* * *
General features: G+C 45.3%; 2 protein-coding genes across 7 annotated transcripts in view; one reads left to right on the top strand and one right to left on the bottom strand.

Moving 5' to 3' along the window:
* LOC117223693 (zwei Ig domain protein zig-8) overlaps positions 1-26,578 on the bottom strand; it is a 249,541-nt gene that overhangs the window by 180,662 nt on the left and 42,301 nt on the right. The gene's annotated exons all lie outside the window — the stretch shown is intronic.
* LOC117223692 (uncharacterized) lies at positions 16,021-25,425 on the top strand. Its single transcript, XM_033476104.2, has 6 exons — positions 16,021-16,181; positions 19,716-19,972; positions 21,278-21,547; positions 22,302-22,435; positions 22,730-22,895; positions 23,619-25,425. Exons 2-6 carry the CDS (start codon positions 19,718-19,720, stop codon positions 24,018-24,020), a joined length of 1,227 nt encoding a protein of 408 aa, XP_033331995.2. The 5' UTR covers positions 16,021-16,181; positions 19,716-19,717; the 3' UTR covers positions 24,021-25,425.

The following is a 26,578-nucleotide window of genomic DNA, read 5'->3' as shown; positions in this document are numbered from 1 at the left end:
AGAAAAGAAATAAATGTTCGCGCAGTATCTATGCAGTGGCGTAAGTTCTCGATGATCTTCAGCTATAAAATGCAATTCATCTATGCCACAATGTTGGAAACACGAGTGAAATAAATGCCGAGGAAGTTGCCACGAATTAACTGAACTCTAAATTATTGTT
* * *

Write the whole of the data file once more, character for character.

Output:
General features: G+C 45.3%; 2 protein-coding genes across 7 annotated transcripts in view; one reads left to right on the top strand and one right to left on the bottom strand.

Moving 5' to 3' along the window:
* LOC117223693 (zwei Ig domain protein zig-8) overlaps positions 1-26,578 on the bottom strand; it is a 249,541-nt gene that overhangs the window by 180,662 nt on the left and 42,301 nt on the right. The gene's annotated exons all lie outside the window — the stretch shown is intronic.
* LOC117223692 (uncharacterized) lies at positions 16,021-25,425 on the top strand. Its single transcript, XM_033476104.2, has 6 exons — positions 16,021-16,181; positions 19,716-19,972; positions 21,278-21,547; positions 22,302-22,435; positions 22,730-22,895; positions 23,619-25,425. Exons 2-6 carry the CDS (start codon positions 19,718-19,720, stop codon positions 24,018-24,020), a joined length of 1,227 nt encoding a protein of 408 aa, XP_033331995.2. The 5' UTR covers positions 16,021-16,181; positions 19,716-19,717; the 3' UTR covers positions 24,021-25,425.

The following is a 26,578-nucleotide window of genomic DNA, read 5'->3' as shown; positions in this document are numbered from 1 at the left end:
AGAAAAGAAATAAATGTTCGCGCAGTATCTATGCAGTGGCGTAAGTTCTCGATGATCTTCAGCTATAAAATGCAATTCATCTATGCCACAATGTTGGAAACACGAGTGAAATAAATGCCGAGGAAGTTGCCACGAATTAACTGAACTCTAAATTATTGTT